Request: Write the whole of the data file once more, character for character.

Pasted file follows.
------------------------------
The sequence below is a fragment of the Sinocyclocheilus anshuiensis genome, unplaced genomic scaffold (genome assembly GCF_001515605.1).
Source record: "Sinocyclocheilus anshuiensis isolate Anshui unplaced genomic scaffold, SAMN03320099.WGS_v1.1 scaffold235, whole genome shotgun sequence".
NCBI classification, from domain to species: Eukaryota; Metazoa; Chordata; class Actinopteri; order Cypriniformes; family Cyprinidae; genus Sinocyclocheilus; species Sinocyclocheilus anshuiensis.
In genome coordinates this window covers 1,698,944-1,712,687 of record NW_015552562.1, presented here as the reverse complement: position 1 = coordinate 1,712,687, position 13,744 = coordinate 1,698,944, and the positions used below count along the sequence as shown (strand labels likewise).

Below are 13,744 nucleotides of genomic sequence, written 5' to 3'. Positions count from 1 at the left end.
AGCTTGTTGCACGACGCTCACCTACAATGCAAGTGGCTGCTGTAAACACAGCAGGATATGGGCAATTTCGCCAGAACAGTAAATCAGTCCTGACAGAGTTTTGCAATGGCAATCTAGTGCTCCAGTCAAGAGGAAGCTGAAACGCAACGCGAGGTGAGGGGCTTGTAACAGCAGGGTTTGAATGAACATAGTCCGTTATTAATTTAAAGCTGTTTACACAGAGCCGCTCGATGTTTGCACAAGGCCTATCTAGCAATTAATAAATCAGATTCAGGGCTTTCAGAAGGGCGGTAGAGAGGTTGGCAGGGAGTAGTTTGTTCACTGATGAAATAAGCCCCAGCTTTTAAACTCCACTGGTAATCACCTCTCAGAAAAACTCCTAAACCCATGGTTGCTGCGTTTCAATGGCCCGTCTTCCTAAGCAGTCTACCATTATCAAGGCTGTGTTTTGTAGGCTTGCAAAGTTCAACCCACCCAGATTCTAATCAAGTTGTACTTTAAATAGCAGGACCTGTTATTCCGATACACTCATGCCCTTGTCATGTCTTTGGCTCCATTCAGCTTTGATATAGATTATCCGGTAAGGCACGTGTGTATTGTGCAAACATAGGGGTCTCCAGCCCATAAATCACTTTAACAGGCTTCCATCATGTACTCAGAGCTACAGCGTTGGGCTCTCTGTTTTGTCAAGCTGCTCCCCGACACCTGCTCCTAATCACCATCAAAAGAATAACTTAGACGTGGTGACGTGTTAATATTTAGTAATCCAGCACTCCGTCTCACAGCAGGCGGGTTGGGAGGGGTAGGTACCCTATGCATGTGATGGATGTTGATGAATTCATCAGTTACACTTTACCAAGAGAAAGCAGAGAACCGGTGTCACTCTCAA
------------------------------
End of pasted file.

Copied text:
The sequence below is a fragment of the Sinocyclocheilus anshuiensis genome, unplaced genomic scaffold (genome assembly GCF_001515605.1).
Source record: "Sinocyclocheilus anshuiensis isolate Anshui unplaced genomic scaffold, SAMN03320099.WGS_v1.1 scaffold235, whole genome shotgun sequence".
NCBI classification, from domain to species: Eukaryota; Metazoa; Chordata; class Actinopteri; order Cypriniformes; family Cyprinidae; genus Sinocyclocheilus; species Sinocyclocheilus anshuiensis.
In genome coordinates this window covers 1,698,944-1,712,687 of record NW_015552562.1, presented here as the reverse complement: position 1 = coordinate 1,712,687, position 13,744 = coordinate 1,698,944, and the positions used below count along the sequence as shown (strand labels likewise).

Below are 13,744 nucleotides of genomic sequence, written 5' to 3'. Positions count from 1 at the left end.
AGCTTGTTGCACGACGCTCACCTACAATGCAAGTGGCTGCTGTAAACACAGCAGGATATGGGCAATTTCGCCAGAACAGTAAATCAGTCCTGACAGAGTTTTGCAATGGCAATCTAGTGCTCCAGTCAAGAGGAAGCTGAAACGCAACGCGAGGTGAGGGGCTTGTAACAGCAGGGTTTGAATGAACATAGTCCGTTATTAATTTAAAGCTGTTTACACAGAGCCGCTCGATGTTTGCACAAGGCCTATCTAGCAATTAATAAATCAGATTCAGGGCTTTCAGAAGGGCGGTAGAGAGGTTGGCAGGGAGTAGTTTGTTCACTGATGAAATAAGCCCCAGCTTTTAAACTCCACTGGTAATCACCTCTCAGAAAAACTCCTAAACCCATGGTTGCTGCGTTTCAATGGCCCGTCTTCCTAAGCAGTCTACCATTATCAAGGCTGTGTTTTGTAGGCTTGCAAAGTTCAACCCACCCAGATTCTAATCAAGTTGTACTTTAAATAGCAGGACCTGTTATTCCGATACACTCATGCCCTTGTCATGTCTTTGGCTCCATTCAGCTTTGATATAGATTATCCGGTAAGGCACGTGTGTATTGTGCAAACATAGGGGTCTCCAGCCCATAAATCACTTTAACAGGCTTCCATCATGTACTCAGAGCTACAGCGTTGGGCTCTCTGTTTTGTCAAGCTGCTCCCCGACACCTGCTCCTAATCACCATCAAAAGAATAACTTAGACGTGGTGACGTGTTAATATTTAGTAATCCAGCACTCCGTCTCACAGCAGGCGGGTTGGGAGGGGTAGGTACCCTATGCATGTGATGGATGTTGATGAATTCATCAGTTACACTTTACCAAGAGAAAGCAGAGAACCGGTGTCACTCTCAA